The Bank of the United States was succeeded by Girard’s Bank in 1811. Girard’s Bank was chartered by Pennsylvania on September 1, 1832, was chartered under the National Bank Act on November 30, 1864 as the Girard National Bank, and was closed on March 31, 1926. Girard’s Bank spun off the Girard Life Insurance Annuity and Trust Co. which incorporated on March 17, 1836 and merged into Mellon National Corp. on April 6, 1983.
Although Ben Bernanke wouldn’t admit it, Alexander Hamilton probably would have voted against Bernanke’s quantitative easing, but since the easy-money interests were able to prevent the charters of both Banks of the United States from being renewed, that should come as no surprise.

Global Warming Data Added

Global Financial Data has added four indicators of Global Warming. These four data sets use the Met Office Hadley Centre observations datasets for the World (HADCRUTGM), Northern Hemisphere (HADCRUTNM), Southern Hemisphere (HADCRUTSM) and Tropics (HADCRUTTM). Data are monthly and go back to 1850. The HadCRUT4 near surface temperature data set is produced by blending data from the CRUTEM4 surface air temperature dataset and the HadSST3 sea-surface temperature dataset. These ‘best estimate’ series are computed as the medians of regional time series computed for each of the 100 ensemble member realisations. Time series are presented as temperature anomalies (deg C) relative to 1961-1990. Rather than having someone tell you about Global Warming, check out the data for yourself.

Complete Histories – The South Seas Company – The Forgotten ETF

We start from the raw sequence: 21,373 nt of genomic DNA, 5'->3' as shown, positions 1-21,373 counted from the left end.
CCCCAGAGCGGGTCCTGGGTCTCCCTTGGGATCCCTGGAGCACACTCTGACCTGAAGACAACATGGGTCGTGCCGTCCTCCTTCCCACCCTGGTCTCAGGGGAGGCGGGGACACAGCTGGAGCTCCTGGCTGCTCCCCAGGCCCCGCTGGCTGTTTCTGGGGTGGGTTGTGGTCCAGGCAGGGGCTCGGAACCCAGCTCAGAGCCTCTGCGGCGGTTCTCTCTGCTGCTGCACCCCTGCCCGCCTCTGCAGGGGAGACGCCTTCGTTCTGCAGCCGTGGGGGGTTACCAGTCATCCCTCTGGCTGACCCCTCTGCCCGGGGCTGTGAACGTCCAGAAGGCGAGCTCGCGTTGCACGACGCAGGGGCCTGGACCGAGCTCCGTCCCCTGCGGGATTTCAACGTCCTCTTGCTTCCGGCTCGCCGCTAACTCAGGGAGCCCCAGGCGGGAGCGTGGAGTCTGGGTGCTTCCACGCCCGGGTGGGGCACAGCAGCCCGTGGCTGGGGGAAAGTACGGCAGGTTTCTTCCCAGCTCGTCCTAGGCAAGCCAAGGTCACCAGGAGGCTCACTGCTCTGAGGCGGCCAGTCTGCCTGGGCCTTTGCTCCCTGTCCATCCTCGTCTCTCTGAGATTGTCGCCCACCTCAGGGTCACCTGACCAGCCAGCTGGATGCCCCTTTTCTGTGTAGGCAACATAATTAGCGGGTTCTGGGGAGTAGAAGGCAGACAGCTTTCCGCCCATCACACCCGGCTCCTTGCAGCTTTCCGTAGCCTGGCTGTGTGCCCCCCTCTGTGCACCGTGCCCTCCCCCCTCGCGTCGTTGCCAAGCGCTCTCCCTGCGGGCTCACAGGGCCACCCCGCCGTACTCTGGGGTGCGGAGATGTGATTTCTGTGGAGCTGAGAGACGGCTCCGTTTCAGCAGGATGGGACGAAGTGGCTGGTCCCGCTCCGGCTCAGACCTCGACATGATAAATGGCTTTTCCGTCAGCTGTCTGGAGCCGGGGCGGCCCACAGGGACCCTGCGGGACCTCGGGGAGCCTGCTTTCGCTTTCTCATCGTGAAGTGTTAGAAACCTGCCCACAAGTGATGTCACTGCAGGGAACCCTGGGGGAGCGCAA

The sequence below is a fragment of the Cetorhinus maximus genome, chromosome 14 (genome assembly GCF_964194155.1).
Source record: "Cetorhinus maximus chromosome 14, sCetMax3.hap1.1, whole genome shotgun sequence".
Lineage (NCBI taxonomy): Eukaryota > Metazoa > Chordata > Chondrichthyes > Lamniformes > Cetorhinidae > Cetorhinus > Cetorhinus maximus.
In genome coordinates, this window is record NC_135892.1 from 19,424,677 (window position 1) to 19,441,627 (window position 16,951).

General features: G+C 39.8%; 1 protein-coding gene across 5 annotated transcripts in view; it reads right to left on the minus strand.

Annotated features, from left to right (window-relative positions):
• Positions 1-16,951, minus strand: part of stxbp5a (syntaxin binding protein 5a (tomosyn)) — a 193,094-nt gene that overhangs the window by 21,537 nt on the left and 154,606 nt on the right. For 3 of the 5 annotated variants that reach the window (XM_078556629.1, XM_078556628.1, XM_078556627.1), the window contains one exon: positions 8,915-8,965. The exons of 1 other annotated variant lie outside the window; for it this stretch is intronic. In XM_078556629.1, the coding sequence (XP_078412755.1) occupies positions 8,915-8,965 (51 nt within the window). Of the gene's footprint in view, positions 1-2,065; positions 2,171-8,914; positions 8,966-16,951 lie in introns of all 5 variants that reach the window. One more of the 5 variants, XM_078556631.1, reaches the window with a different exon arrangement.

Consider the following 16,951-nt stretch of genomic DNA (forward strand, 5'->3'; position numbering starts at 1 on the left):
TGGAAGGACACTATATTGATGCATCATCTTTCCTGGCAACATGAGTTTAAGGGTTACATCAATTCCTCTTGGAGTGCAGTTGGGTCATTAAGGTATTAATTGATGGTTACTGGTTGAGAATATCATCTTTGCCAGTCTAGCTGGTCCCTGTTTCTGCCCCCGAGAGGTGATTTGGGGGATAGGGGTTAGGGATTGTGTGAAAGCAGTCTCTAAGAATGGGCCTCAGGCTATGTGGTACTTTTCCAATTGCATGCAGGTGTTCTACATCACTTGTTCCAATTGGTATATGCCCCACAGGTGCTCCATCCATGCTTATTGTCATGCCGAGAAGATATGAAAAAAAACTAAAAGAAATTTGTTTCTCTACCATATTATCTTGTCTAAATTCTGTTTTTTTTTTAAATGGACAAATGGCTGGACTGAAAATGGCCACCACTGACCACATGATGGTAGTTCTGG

Most people in the stock market have heard about the South Sea Bubble, the first stock market bubble, which took place in 1720, but few people realize that the South Sea Co. was also one of the first ETFs in market history. Many people have seen a chart of the stock rising from 100 to 1000 within a few months, then collapsing back to 100. But what happened after the stock price collapsed, and why did the stock price rise so suddenly and then collapse to begin with? The South Sea Company was a British joint-stock company founded in 1711 as a public-private partnership to consolidate and reduce the cost of British national debt. The company had a monopoly of British trade with South America, and the potential profits from this monopoly were used to justify the rise in price of South Sea Co. stock. When it was discovered the profits would not occur, which they did not, then the price of the stock collapsed. The South Sea Company was, in modern parlance, a debt-equity swap. The British government had increased its debt significantly as a result of the War of the Spanish Succession. The government debt was over £50 million pounds, or about 100% of GDP. Following in the footsteps of John Law, who had created the Banque Royale in France to reduce the French debt, the British government decided to do the same. South Sea Company shares were backed by government bonds, would pay 5% interest, and unlike British government debt, South Sea Co. shares would have the potential for increases in dividends as the South Sea Company profited from its monopoly. The British government benefited because it reduced its debt, and holders of British government debt could benefit from a higher rate of return and the potential for capital gains. The conversion of British government debt to South Sea Co. stock was a win-win. When things are too good to be true, they are. If the Securities and Exchange Commission had existed in 1720, they would have arrested everyone associated with the South Seas Co. since they broke almost every rule in the SEC book. Rumors about profits were spread, members of Parliament were bribed, shares could be bought with a small down payment or no down payment, shares could be purchased at the par price of £100 and sold at the higher market price, etc. Shares were sold to members of the government at the market price without them having to pay for the shares. When the price of the stock rose, the shares could be sold at a profit. This cost the “investors” nothing, made sure their interests lay with the South Seas Co., and insured profits to the supporters of the company. Even George I’s mistress was allowed to benefit from this scheme. The rise in the price of South Sea Co. stock led to numerous additional companies emerging to take advantage of the stock market bubble. Almost all of these companies became worthless, and this led to the passage of the Bubble Act in June 1720. The Act required that a joint stock company could only be incorporated by Act of Parliament or Royal Charter. The prohibition on unauthorized joint stock ventures was not repealed until 1825. The Bubble Act limited potential competition and drove the South Sea Co. stock price £890 in early June.